Outback is a reflection
of the era of pioneering spirits that tramped our
great land. Henry Lawson wrote this poem approx
100 years ago and its sadness yet defiant will and
determination give me great respect for the lonely
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Outback Lyrics by Henry Lawson
The old year went and
the new returned in the withering weeks of drought
The cheque was spent that the shearer earned and
the sheds were all cut out
The publicans words were short and few and the publicans
looks were black
And the time had come as the shearer knew to carry
his swag outback.
For time means tucker and tramp you must where scrubs
and plains are wide
With seldom a track a man could trust or a mountain
peak to guide
All day long in the dust and heat when summer is
on the track
With empty stomach and blistered feet they carried
there swags outback.
He tramped away from the shanty tree when the days
were long and hot
With never a soul to know or care if he died on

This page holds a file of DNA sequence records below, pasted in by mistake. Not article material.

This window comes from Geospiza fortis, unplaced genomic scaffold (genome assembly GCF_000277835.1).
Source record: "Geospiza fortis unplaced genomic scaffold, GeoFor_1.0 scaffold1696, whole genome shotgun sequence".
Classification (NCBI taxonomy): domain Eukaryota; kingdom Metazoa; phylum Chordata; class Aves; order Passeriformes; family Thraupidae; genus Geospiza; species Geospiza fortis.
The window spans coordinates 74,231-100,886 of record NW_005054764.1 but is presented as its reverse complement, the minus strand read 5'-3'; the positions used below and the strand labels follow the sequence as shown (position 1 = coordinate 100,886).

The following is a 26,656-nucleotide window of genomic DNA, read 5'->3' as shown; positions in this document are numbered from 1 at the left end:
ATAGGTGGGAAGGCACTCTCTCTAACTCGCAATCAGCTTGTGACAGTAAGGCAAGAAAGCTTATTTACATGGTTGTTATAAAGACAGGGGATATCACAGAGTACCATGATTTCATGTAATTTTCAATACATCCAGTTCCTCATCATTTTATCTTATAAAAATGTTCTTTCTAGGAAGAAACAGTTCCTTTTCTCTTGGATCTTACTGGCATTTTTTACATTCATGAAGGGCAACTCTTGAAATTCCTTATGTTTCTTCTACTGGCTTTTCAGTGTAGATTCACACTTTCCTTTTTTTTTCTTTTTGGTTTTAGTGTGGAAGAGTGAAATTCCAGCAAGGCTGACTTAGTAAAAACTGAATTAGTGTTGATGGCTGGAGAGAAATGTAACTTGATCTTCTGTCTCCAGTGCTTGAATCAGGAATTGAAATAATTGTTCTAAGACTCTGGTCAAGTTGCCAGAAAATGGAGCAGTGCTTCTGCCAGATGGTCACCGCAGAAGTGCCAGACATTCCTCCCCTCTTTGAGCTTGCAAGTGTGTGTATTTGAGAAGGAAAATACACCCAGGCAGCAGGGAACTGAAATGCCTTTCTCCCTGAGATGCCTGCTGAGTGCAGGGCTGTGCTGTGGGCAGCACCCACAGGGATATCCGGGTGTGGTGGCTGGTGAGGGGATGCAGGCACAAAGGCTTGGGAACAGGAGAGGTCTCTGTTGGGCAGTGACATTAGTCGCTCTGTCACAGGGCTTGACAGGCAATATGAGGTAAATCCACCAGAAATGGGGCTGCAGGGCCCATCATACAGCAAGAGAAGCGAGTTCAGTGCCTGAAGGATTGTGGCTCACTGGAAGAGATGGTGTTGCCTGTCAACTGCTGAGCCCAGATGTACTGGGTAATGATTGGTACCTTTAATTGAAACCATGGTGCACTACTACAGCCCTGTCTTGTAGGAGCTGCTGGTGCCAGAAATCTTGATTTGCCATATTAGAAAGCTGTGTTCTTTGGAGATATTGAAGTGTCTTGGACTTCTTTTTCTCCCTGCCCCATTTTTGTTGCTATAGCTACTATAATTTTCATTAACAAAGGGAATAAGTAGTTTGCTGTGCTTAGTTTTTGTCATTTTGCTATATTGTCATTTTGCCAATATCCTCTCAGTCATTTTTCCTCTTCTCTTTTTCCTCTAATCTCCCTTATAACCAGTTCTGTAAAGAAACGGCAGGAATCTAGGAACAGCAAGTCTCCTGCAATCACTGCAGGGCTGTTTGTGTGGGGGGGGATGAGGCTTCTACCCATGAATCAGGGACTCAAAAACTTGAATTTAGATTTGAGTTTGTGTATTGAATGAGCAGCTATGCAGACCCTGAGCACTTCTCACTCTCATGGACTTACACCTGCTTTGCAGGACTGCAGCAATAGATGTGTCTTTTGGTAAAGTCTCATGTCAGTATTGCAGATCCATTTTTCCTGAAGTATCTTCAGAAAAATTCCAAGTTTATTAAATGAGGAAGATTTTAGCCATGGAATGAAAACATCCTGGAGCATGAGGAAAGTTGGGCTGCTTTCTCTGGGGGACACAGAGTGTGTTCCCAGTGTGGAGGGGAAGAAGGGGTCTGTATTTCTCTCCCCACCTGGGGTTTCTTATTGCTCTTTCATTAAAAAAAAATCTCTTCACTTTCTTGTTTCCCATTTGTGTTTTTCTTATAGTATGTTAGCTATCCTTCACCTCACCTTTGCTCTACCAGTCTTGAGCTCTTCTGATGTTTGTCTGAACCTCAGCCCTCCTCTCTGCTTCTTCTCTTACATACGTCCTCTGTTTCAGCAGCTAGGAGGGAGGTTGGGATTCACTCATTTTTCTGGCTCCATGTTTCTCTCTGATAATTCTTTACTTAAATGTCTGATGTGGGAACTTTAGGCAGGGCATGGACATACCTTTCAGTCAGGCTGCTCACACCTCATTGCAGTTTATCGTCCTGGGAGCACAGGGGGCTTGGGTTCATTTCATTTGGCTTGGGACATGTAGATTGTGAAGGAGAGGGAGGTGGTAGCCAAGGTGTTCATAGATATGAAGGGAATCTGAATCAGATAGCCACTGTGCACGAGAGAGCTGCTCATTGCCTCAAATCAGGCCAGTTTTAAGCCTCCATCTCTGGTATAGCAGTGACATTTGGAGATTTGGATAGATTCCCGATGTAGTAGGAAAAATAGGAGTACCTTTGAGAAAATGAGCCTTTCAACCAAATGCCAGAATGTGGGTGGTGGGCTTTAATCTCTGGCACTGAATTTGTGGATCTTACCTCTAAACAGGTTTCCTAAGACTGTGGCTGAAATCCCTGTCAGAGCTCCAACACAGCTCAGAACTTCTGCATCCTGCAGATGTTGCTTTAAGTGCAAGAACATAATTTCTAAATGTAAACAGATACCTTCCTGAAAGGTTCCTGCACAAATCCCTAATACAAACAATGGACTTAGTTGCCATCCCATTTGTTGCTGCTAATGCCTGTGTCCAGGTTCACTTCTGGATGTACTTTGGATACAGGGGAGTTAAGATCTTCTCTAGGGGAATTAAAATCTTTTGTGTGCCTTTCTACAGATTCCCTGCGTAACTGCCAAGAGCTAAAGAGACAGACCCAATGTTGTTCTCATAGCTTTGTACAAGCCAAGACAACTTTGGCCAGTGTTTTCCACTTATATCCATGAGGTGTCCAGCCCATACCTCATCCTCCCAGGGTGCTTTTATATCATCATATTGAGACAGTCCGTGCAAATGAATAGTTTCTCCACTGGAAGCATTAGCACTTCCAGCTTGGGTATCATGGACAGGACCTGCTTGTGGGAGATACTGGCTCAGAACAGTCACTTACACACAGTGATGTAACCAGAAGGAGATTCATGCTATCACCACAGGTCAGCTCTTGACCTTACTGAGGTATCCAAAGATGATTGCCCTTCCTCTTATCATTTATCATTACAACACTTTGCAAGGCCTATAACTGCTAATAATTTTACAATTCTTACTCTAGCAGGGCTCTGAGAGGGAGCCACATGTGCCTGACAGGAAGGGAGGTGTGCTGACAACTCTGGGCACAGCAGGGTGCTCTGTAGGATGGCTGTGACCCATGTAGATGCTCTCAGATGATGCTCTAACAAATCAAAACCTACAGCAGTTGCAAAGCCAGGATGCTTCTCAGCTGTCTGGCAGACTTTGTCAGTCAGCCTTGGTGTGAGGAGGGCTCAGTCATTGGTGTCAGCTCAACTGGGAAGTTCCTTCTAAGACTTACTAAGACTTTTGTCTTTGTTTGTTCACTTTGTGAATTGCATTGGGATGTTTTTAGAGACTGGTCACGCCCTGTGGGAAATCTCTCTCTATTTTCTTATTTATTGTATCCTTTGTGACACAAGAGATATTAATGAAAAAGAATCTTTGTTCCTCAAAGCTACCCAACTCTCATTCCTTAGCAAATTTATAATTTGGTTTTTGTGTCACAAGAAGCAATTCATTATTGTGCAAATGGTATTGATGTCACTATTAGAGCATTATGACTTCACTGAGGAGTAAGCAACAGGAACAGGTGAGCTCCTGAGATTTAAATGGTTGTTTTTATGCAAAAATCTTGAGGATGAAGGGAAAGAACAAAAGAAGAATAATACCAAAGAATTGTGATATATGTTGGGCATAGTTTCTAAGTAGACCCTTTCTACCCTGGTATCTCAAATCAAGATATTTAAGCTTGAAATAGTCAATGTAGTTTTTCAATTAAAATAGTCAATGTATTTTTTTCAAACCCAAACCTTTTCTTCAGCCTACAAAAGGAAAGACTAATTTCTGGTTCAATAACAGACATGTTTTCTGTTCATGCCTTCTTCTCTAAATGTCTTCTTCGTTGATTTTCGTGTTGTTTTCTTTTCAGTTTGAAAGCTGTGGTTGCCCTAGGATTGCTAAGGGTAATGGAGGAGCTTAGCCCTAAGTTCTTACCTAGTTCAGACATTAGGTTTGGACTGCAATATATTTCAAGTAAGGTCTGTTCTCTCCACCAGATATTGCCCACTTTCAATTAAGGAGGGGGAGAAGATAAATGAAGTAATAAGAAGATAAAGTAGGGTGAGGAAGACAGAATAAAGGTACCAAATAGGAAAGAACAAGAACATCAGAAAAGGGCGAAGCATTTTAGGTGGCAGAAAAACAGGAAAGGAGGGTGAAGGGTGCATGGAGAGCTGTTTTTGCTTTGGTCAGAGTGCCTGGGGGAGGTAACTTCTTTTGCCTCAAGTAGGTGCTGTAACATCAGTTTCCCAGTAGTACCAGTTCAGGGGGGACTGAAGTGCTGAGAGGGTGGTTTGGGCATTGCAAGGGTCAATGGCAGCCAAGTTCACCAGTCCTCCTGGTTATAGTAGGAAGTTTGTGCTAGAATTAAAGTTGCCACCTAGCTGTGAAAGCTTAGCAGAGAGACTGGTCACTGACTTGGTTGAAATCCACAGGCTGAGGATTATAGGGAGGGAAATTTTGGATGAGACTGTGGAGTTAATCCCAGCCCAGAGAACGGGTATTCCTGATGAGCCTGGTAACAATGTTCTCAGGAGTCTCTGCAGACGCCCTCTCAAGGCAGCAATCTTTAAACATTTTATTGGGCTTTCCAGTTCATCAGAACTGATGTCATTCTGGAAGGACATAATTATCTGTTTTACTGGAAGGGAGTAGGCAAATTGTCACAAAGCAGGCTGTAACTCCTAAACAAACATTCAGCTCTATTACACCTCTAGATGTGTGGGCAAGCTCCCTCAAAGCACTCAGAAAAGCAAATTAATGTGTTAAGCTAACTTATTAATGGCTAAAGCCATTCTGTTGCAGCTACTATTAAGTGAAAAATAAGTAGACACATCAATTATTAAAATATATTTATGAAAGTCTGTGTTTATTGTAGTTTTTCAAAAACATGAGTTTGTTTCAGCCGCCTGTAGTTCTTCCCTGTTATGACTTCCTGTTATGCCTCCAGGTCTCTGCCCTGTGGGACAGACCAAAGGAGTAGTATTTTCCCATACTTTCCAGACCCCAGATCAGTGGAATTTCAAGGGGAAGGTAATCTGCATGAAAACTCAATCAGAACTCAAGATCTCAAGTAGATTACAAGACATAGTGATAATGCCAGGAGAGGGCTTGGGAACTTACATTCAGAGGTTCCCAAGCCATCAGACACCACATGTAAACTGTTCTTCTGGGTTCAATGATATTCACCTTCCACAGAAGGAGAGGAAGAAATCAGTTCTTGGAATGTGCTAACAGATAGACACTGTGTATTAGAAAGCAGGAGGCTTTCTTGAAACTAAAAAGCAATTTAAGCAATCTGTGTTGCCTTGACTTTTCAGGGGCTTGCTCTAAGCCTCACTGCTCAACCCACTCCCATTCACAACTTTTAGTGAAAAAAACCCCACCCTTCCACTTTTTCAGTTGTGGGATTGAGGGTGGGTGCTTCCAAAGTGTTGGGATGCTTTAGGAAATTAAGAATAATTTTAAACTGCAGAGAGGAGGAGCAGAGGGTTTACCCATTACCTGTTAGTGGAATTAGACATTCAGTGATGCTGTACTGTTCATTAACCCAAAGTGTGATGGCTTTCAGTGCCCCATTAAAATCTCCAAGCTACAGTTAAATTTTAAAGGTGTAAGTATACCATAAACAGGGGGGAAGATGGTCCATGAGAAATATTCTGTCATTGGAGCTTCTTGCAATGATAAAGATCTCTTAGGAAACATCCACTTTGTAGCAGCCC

the track or not
The poor in the city have friends in woe no matter
how much they lack
But only God and the swagman knows how a poor man
He begged his way to the parched Parroo and the
Warrago tracks once more
And lived like a dog like as swagmen do till the
Westerns Stations shore
But men were many and sheds were full for work in
the town was slack
And the traveler never got his hands in wool though
he tramped for a year Outback.
In stifling noons when his back was wrung but it's
load and the air seemed dead
And the water warmed in the bag that hung to his
aching arm like lead
Or in times of flood when plains were seas and the
scrubs were cold and black
He ploughed in mud to his trembling knees and paid
for his sins Outback.
Dirty and careless and old he wore as his lamp of
hope grew dim
He tramped for years till the swag he wore seemed
part of himself to him
As a bullock drags in sandy ruts he followed the
With never a thought but to reach the huts when
the sun went down Outback.
It chanced one day when the North wind blew in his
face like a furnace breath
He left the track for a tank he knew - t'was a shorter
cut to death
For the bed of the tank was hard and dry and crossed
with many a crack
And oh its a terrible thing to die of thirst in
the scrub outback.
A drover came but the fringe of the Law was Eastwood
many a mile
He never reported a thing he saw for it was not
worth his while.
The Tanks are full and the grass is high in the
Mulga off the track
Where the bleaching bones of a white man lie by
his mouldering swag Outback.
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